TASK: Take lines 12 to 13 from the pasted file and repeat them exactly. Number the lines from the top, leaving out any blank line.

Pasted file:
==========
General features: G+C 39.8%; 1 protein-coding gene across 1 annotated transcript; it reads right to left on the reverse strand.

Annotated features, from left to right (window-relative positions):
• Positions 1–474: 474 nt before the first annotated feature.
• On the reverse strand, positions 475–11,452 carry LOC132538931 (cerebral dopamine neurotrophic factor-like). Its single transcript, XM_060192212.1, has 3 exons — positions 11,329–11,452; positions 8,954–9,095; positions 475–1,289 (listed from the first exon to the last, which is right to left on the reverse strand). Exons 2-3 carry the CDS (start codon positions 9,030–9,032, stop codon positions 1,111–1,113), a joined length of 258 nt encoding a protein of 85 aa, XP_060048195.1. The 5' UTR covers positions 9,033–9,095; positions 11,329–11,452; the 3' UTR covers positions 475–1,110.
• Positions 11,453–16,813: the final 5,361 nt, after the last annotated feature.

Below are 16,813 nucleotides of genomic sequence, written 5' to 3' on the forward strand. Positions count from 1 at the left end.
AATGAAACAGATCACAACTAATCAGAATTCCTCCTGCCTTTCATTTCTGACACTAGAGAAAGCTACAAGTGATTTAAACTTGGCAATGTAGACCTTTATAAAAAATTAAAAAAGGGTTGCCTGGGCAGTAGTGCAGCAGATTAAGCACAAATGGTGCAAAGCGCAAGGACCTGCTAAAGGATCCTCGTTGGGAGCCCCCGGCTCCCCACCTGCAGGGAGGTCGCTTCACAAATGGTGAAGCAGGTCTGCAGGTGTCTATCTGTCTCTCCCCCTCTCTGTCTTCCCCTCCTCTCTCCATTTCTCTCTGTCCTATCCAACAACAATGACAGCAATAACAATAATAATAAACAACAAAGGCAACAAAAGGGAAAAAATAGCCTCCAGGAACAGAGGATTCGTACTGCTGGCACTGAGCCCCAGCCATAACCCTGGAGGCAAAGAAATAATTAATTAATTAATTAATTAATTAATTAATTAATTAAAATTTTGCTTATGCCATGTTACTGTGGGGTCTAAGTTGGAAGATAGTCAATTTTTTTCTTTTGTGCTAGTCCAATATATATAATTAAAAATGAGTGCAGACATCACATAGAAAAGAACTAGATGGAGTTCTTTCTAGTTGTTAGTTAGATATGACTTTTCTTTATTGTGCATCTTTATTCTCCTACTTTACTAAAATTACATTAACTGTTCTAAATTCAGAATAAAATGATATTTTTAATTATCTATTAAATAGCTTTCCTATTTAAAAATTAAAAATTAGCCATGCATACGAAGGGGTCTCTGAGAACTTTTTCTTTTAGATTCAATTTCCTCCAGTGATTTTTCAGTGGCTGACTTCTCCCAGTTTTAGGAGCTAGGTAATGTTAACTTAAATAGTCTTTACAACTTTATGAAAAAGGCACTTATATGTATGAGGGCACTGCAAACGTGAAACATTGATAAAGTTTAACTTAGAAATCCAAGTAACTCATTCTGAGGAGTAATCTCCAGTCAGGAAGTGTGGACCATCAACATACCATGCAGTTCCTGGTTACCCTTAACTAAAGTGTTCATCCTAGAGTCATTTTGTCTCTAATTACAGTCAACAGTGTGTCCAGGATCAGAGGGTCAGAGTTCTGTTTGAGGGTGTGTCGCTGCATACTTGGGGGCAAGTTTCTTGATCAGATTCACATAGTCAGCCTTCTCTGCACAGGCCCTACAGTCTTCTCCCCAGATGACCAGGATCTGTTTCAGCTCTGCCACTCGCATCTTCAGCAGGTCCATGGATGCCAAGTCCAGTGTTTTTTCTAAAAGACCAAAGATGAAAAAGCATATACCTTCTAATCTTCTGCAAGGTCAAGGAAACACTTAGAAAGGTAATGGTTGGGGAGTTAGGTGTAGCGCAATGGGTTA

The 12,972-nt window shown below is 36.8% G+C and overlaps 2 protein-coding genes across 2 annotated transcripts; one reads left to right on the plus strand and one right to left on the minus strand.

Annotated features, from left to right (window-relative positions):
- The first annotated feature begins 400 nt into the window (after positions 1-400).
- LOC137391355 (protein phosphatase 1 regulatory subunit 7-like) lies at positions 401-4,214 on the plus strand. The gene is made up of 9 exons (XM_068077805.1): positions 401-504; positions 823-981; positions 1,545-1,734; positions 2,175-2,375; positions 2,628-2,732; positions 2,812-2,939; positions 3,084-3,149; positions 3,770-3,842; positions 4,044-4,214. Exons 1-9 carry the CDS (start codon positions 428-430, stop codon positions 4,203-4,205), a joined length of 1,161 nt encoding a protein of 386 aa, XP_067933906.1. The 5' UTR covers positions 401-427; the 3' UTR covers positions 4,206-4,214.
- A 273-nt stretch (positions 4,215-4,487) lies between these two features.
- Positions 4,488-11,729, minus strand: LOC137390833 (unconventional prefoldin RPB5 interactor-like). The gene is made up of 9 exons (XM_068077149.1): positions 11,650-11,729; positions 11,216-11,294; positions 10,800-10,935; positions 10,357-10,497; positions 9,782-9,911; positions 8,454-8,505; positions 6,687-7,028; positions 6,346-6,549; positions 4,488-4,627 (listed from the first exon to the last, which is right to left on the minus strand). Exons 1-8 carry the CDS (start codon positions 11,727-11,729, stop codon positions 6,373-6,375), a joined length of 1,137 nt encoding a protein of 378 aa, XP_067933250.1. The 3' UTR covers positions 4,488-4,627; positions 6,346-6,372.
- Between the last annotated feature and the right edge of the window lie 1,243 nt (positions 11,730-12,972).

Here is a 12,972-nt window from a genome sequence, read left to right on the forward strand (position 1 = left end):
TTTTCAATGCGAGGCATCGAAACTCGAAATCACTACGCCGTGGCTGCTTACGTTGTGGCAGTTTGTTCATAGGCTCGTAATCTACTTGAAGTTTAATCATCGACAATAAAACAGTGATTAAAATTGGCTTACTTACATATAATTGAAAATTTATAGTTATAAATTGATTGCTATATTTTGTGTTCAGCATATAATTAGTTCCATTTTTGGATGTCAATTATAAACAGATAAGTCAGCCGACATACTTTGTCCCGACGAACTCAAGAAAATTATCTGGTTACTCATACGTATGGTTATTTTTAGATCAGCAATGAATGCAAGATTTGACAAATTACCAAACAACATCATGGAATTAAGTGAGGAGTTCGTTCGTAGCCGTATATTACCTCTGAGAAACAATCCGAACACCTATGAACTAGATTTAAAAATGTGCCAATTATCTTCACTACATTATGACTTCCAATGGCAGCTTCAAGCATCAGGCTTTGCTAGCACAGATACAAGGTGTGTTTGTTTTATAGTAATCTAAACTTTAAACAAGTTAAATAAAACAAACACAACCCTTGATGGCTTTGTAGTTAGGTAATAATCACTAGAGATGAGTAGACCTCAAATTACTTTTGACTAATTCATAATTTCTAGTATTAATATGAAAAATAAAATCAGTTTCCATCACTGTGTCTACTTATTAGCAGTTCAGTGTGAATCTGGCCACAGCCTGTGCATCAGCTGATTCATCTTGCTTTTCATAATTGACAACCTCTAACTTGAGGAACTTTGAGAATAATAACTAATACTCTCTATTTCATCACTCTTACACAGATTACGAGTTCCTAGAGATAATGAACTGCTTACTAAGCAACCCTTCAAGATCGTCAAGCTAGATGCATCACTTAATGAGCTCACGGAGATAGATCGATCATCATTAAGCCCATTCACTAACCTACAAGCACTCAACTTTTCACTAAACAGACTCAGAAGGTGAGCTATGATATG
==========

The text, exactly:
- A 273-nt stretch (positions 4,215-4,487) lies between these two features.
- Positions 4,488-11,729, minus strand: LOC137390833 (unconventional prefoldin RPB5 interactor-like). The gene is made up of 9 exons (XM_068077149.1): positions 11,650-11,729; positions 11,216-11,294; positions 10,800-10,935; positions 10,357-10,497; positions 9,782-9,911; positions 8,454-8,505; positions 6,687-7,028; positions 6,346-6,549; positions 4,488-4,627 (listed from the first exon to the last, which is right to left on the minus strand). Exons 1-8 carry the CDS (start codon positions 11,727-11,729, stop codon positions 6,373-6,375), a joined length of 1,137 nt encoding a protein of 378 aa, XP_067933250.1. The 3' UTR covers positions 4,488-4,627; positions 6,346-6,372.